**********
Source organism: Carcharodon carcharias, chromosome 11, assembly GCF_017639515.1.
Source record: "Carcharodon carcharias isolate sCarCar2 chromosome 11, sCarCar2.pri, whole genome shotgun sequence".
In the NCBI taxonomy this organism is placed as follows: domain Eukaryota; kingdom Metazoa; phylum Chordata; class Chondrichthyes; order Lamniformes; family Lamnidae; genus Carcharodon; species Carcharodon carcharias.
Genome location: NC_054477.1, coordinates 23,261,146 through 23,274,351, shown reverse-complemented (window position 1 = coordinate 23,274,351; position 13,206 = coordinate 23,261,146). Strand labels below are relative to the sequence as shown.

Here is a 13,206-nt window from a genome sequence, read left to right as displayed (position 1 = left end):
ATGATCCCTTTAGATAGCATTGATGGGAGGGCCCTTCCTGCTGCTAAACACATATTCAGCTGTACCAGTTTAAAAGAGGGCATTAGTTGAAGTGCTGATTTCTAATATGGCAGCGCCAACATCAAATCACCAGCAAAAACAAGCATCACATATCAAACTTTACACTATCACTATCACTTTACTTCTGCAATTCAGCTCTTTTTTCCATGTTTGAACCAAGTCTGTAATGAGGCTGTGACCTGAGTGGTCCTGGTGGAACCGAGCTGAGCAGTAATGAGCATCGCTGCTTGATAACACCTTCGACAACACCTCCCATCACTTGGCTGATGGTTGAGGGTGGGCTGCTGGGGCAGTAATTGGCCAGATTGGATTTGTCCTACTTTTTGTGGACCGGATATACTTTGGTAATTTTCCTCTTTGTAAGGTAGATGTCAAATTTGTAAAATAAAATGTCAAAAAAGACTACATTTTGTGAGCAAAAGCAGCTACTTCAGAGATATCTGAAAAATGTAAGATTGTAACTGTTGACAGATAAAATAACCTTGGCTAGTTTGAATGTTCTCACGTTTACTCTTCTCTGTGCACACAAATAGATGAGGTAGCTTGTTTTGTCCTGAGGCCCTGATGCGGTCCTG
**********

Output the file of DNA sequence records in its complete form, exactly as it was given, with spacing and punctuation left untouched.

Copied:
Source organism: Carcharodon carcharias, chromosome 11, assembly GCF_017639515.1.
Source record: "Carcharodon carcharias isolate sCarCar2 chromosome 11, sCarCar2.pri, whole genome shotgun sequence".
In the NCBI taxonomy this organism is placed as follows: domain Eukaryota; kingdom Metazoa; phylum Chordata; class Chondrichthyes; order Lamniformes; family Lamnidae; genus Carcharodon; species Carcharodon carcharias.
Genome location: NC_054477.1, coordinates 23,261,146 through 23,274,351, shown reverse-complemented (window position 1 = coordinate 23,274,351; position 13,206 = coordinate 23,261,146). Strand labels below are relative to the sequence as shown.

Here is a 13,206-nt window from a genome sequence, read left to right as displayed (position 1 = left end):
ATGATCCCTTTAGATAGCATTGATGGGAGGGCCCTTCCTGCTGCTAAACACATATTCAGCTGTACCAGTTTAAAAGAGGGCATTAGTTGAAGTGCTGATTTCTAATATGGCAGCGCCAACATCAAATCACCAGCAAAAACAAGCATCACATATCAAACTTTACACTATCACTATCACTTTACTTCTGCAATTCAGCTCTTTTTTCCATGTTTGAACCAAGTCTGTAATGAGGCTGTGACCTGAGTGGTCCTGGTGGAACCGAGCTGAGCAGTAATGAGCATCGCTGCTTGATAACACCTTCGACAACACCTCCCATCACTTGGCTGATGGTTGAGGGTGGGCTGCTGGGGCAGTAATTGGCCAGATTGGATTTGTCCTACTTTTTGTGGACCGGATATACTTTGGTAATTTTCCTCTTTGTAAGGTAGATGTCAAATTTGTAAAATAAAATGTCAAAAAAGACTACATTTTGTGAGCAAAAGCAGCTACTTCAGAGATATCTGAAAAATGTAAGATTGTAACTGTTGACAGATAAAATAACCTTGGCTAGTTTGAATGTTCTCACGTTTACTCTTCTCTGTGCACACAAATAGATGAGGTAGCTTGTTTTGTCCTGAGGCCCTGATGCGGTCCTG